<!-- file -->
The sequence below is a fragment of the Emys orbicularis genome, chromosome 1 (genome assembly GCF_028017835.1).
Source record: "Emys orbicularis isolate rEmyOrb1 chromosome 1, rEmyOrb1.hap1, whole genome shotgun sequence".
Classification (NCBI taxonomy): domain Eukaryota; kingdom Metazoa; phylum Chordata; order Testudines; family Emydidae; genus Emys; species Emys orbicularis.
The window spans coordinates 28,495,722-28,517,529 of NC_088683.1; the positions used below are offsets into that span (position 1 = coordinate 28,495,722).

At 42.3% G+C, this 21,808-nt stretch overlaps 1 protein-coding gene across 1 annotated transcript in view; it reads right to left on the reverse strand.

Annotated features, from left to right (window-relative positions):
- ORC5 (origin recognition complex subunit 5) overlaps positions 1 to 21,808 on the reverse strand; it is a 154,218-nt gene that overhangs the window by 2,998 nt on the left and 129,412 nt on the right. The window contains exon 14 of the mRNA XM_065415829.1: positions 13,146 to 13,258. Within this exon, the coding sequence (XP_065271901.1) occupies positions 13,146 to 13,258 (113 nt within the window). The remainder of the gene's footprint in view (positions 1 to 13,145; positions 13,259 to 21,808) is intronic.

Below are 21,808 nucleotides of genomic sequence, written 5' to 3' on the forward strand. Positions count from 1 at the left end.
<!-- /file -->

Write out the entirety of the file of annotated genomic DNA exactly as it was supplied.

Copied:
The sequence below is a fragment of the Emys orbicularis genome, chromosome 1 (genome assembly GCF_028017835.1).
Source record: "Emys orbicularis isolate rEmyOrb1 chromosome 1, rEmyOrb1.hap1, whole genome shotgun sequence".
Classification (NCBI taxonomy): domain Eukaryota; kingdom Metazoa; phylum Chordata; order Testudines; family Emydidae; genus Emys; species Emys orbicularis.
The window spans coordinates 28,495,722-28,517,529 of NC_088683.1; the positions used below are offsets into that span (position 1 = coordinate 28,495,722).

At 42.3% G+C, this 21,808-nt stretch overlaps 1 protein-coding gene across 1 annotated transcript in view; it reads right to left on the reverse strand.

Annotated features, from left to right (window-relative positions):
- ORC5 (origin recognition complex subunit 5) overlaps positions 1 to 21,808 on the reverse strand; it is a 154,218-nt gene that overhangs the window by 2,998 nt on the left and 129,412 nt on the right. The window contains exon 14 of the mRNA XM_065415829.1: positions 13,146 to 13,258. Within this exon, the coding sequence (XP_065271901.1) occupies positions 13,146 to 13,258 (113 nt within the window). The remainder of the gene's footprint in view (positions 1 to 13,145; positions 13,259 to 21,808) is intronic.

Below are 21,808 nucleotides of genomic sequence, written 5' to 3' on the forward strand. Positions count from 1 at the left end.